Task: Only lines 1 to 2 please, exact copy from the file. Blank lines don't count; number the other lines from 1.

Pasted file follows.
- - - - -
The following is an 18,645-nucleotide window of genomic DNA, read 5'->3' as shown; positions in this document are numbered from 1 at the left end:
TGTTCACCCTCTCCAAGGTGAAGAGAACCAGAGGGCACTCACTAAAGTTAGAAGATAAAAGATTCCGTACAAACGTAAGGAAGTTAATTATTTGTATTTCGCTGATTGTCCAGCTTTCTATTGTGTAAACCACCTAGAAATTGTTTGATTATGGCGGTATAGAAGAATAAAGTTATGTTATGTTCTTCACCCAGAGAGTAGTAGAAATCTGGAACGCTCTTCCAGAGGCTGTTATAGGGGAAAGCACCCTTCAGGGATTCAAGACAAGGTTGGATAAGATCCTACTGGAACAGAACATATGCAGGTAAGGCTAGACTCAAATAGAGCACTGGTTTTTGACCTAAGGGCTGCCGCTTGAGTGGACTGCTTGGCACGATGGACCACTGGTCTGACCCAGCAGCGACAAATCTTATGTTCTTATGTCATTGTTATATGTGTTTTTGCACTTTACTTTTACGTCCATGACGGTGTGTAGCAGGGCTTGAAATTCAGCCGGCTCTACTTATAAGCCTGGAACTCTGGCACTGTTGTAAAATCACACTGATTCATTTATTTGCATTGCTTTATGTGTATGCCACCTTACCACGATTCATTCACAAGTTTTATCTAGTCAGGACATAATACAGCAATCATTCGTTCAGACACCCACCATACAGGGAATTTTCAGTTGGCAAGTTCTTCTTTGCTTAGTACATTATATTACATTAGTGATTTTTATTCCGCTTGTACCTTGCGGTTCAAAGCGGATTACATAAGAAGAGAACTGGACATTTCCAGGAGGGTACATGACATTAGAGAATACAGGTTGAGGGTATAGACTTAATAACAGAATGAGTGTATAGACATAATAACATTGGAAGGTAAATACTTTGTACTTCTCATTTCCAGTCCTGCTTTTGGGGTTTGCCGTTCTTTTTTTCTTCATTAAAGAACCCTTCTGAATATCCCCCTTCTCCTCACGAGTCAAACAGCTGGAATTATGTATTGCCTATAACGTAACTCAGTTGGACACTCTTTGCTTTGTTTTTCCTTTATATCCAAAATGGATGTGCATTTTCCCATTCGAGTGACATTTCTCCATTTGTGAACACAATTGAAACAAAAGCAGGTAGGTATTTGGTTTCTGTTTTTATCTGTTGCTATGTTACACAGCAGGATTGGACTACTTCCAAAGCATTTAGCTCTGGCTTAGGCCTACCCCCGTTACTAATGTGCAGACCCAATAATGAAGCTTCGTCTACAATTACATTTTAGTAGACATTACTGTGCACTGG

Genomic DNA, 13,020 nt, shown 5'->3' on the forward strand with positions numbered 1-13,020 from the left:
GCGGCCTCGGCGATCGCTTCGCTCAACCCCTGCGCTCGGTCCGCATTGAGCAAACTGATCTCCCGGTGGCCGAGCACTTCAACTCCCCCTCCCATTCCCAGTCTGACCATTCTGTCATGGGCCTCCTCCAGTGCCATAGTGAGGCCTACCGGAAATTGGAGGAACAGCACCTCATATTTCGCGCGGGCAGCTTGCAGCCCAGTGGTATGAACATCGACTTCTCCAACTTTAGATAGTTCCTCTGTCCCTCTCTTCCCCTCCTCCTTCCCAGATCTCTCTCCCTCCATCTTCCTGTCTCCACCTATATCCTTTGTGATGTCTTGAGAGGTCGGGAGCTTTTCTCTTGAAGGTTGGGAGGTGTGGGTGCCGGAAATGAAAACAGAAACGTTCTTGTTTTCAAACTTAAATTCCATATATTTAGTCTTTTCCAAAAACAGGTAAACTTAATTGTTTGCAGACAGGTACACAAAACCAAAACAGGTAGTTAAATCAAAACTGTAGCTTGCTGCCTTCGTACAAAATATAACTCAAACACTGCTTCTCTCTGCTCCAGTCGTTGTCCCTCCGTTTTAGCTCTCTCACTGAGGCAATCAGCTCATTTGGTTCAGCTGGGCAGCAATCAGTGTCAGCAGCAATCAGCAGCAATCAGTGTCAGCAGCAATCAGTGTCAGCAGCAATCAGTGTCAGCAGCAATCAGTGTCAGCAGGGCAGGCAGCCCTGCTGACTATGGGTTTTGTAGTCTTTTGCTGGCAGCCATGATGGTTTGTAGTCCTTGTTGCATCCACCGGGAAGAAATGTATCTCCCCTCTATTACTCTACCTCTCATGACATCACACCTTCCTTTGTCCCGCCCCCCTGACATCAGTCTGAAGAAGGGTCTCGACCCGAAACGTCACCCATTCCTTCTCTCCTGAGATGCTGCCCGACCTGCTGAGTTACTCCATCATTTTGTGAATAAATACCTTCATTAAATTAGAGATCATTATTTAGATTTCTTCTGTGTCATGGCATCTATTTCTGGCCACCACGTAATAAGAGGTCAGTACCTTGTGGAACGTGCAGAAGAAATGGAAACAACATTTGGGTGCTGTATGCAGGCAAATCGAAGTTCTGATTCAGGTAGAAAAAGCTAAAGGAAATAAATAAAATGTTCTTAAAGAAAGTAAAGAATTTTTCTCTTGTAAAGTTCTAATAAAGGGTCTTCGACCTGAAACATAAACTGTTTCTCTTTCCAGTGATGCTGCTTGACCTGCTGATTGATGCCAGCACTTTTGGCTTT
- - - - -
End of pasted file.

The following is an 18,645-nucleotide window of genomic DNA, read 5'->3' as shown; positions in this document are numbered from 1 at the left end:
TGTTCACCCTCTCCAAGGTGAAGAGAACCAGAGGGCACTCACTAAAGTTAGAAGATAAAAGATTCCGTACAAACGTAAGGAAGTTAATTATTTGTATTTCGCTGATTGTCCAGCTTTCTATTGTGTAAACCACCTAGAAATTGTTTGATTATGGCGGTATAGAAGAATAAAGTTATGTTATGTTCTTCACCCAGAGAGTAGTAGAAATCTGGAACGCTCTTCCAGAGGCTGTTATAGGGGAAAGCACCCTTCAGGGATTCAAGACAAGGTTGGATAAGATCCTACTGGAACAGAACATATGCAGGTAAGGCTAGACTCAAATAGAGCACTGGTTTTTGACCTAAGGGCTGCCGCTTGAGTGGACTGCTTGGCACGATGGACCACTGGTCTGACCCAGCAGCGACAAATCTTATGTTCTTATGTCATTGTTATATGTGTTTTTGCACTTTACTTTTACGTCCATGACGGTGTGTAGCAGGGCTTGAAATTCAGCCGGCTCTACTTATAAGCCTGGAACTCTGGCACTGTTGTAAAATCACACTGATTCATTTATTTGCATTGCTTTATGTGTATGCCACCTTACCACGATTCATTCACAAGTTTTATCTAGTCAGGACATAATACAGCAATCATTCGTTCAGACACCCACCATACAGGGAATTTTCAGTTGGCAAGTTCTTCTTTGCTTAGTACATTATATTACATTAGTGATTTTTATTCCGCTTGTACCTTGCGGTTCAAAGCGGATTACATAAGAAGAGAACTGGACATTTCCAGGAGGGTACATGACATTAGAGAATACAGGTTGAGGGTATAGACTTAATAACAGAATGAGTGTATAGACATAATAACATTGGAAGGTAAATACTTTGTACTTCTCATTTCCAGTCCTGCTTTTGGGGTTTGCCGTTCTTTTTTTCTTCATTAAAGAACCCTTCTGAATATCCCCCTTCTCCTCACGAGTCAAACAGCTGGAATTATGTATTGCCTATAACGTAACTCAGTTGGACACTCTTTGCTTTGTTTTTCCTTTATATCCAAAATGGATGTGCATTTTCCCATTCGAGTGACATTTCTCCATTTGTGAACACAATTGAAACAAAAGCAGGTAGGTATTTGGTTTCTGTTTTTATCTGTTGCTATGTTACACAGCAGGATTGGACTACTTCCAAAGCATTTAGCTCTGGCTTAGGCCTACCCCCGTTACTAATGTGCAGACCCAATAATGAAGCTTCGTCTACAATTACATTTTAGTAGACATTACTGTGCACTGG